Old man Dave writes to me about his back problems:
The spine. I want to know about the spine. I know you are not that kind of PHD but still……. I’ve had back problems most of my adult life. It seems to me if we were “intelligently” designed that we might have a more efficient, and less troubling, method of uprightedness…. given the way the spine is constucted isn’t it possible that we were not “made” to walk upright??
Well, the spine goes back a long time, Dave, long before you were busting yours trying to lift things with your back instead of your legs. (You know better, Dave!) There are plenty of animal-types without spines at all, like starfish, jellyfish, worms, beetles, shellfish, and mollusks. Some of these spineless creatures are really advanced and complicated, like this giant, shark-eating octopus!
- They have backbones (or spinal columns).
- They have crania (a place to hold your brain).
- And finally, they have internal skeletons.
Mammals, birds, amphibians, reptiles, dinosaurs, and bony fish have all of these things in common with one another, and with all vertebrates.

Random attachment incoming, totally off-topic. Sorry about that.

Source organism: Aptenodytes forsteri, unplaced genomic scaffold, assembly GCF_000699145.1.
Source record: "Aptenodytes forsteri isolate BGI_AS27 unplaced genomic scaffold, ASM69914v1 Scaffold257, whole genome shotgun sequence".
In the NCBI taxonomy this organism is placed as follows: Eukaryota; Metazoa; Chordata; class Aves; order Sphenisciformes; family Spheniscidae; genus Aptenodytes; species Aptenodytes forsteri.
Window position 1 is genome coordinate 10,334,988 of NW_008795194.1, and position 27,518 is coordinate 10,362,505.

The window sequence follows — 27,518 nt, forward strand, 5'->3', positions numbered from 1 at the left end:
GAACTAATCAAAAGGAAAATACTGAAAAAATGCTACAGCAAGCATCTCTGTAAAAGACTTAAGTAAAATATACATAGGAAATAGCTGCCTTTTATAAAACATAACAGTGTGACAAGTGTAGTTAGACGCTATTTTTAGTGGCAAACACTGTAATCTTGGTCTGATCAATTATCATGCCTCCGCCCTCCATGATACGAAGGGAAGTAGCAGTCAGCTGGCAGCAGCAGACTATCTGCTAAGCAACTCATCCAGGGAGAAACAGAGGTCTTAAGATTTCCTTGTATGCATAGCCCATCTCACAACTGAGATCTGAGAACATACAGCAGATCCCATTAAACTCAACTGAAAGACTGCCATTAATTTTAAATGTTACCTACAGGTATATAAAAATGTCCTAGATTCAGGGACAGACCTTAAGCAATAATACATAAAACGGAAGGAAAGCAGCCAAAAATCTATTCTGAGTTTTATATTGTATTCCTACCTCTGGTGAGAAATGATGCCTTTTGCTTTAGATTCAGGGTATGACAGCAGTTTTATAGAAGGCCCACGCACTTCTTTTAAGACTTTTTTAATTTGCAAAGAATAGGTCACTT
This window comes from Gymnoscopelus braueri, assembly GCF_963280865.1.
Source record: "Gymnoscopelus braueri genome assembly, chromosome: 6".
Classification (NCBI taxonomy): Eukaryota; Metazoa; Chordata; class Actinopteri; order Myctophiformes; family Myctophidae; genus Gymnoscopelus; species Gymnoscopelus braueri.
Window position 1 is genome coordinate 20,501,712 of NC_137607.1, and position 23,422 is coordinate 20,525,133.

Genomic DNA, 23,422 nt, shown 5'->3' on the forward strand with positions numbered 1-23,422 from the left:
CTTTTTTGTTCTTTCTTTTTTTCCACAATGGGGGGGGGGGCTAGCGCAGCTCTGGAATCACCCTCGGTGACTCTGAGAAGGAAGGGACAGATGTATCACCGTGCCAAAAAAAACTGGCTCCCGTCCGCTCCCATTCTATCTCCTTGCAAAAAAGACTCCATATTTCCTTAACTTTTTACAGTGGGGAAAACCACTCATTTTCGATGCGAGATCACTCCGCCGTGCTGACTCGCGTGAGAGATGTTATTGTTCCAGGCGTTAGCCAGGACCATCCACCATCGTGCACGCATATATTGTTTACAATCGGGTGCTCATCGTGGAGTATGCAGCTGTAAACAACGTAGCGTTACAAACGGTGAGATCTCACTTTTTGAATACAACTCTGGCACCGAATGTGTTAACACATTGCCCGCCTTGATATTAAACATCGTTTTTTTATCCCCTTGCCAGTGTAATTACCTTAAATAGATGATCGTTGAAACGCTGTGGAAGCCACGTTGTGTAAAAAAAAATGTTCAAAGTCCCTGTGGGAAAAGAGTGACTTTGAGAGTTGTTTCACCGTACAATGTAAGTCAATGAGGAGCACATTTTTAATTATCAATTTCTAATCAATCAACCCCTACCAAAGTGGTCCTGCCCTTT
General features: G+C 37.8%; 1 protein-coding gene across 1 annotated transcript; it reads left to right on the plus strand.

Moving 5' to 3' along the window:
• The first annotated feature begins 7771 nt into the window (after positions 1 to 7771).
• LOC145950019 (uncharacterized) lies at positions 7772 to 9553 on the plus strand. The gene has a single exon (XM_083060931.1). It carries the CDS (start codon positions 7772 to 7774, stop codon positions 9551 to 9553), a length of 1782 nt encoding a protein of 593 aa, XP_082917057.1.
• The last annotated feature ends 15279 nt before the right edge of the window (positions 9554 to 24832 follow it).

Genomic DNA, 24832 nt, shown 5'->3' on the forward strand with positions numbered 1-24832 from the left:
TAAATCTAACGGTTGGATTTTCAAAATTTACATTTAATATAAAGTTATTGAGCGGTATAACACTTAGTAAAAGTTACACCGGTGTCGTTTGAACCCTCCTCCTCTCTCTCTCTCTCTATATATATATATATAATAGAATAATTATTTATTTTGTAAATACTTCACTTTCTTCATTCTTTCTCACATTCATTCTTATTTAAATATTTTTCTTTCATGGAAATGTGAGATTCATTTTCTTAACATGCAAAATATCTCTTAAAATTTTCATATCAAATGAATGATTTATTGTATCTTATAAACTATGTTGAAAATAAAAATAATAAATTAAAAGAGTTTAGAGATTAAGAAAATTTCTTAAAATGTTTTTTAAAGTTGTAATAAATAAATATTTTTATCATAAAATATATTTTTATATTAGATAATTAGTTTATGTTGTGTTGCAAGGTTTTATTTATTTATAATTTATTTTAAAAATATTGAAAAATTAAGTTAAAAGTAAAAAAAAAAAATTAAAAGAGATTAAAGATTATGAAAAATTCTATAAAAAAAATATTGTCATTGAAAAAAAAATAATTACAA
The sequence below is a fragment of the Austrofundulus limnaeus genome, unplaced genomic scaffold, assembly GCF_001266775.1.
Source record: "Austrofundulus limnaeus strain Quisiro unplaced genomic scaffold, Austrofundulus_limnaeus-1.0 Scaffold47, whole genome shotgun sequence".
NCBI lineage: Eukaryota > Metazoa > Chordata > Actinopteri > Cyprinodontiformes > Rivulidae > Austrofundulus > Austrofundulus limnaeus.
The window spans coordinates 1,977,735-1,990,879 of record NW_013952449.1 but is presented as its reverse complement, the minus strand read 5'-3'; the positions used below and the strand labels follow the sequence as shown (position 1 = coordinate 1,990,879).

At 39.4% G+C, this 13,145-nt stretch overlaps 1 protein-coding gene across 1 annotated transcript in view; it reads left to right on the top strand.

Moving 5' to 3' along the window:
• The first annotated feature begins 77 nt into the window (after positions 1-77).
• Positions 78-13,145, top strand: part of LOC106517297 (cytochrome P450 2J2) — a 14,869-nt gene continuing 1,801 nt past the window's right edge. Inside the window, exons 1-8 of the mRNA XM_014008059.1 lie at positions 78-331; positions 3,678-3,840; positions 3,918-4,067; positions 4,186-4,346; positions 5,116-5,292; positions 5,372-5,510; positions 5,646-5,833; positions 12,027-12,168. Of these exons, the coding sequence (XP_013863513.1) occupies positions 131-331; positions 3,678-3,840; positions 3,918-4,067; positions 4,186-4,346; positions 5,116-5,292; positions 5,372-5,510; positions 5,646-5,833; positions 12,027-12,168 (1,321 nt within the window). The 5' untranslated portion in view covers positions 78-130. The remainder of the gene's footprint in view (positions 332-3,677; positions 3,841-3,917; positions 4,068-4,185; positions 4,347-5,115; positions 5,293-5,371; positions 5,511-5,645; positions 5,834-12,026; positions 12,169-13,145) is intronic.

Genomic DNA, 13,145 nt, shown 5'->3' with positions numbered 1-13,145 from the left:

So, spines have been taking care of us, as animals, since the Cambrian explosion. But human ancestors have been using tools for only about 2 million years. Now over the last 2 million years, humans (and the species that have evolved into us) have grown larger, stronger, with more developed brains, they walk more upright, and their hand structure exhibits more manual dexterity. Evolution has selected for those things, and that's why we're the only surviving hominids. We out-competed everyone else; only about 30,000 years ago did the last neanderthals and homo erectus specimens die out. But while those things have led to humanity thriving in this world, apparently lifting heavy objects without lower back pain hasn't been a species-threatening proposition.
So, no, we haven't evolved anything better than spines for heavy lifting. Why? Because it doesn't help us survive to do heavy lifting! Walking upright isn't much of a problem for our backs at all, though. There have been bipedal vertebrates going back up to 200 million years (like my old friend, the allosaurus). In fact, being more erect is better for your back; that's why people with good posture have less back pain than people who slump, and modern humans walk more erectly than any of our ancestors. So do what you know you should be doing: lift with the proper technique (like Joe Bonomo, left), not so much with your back (right).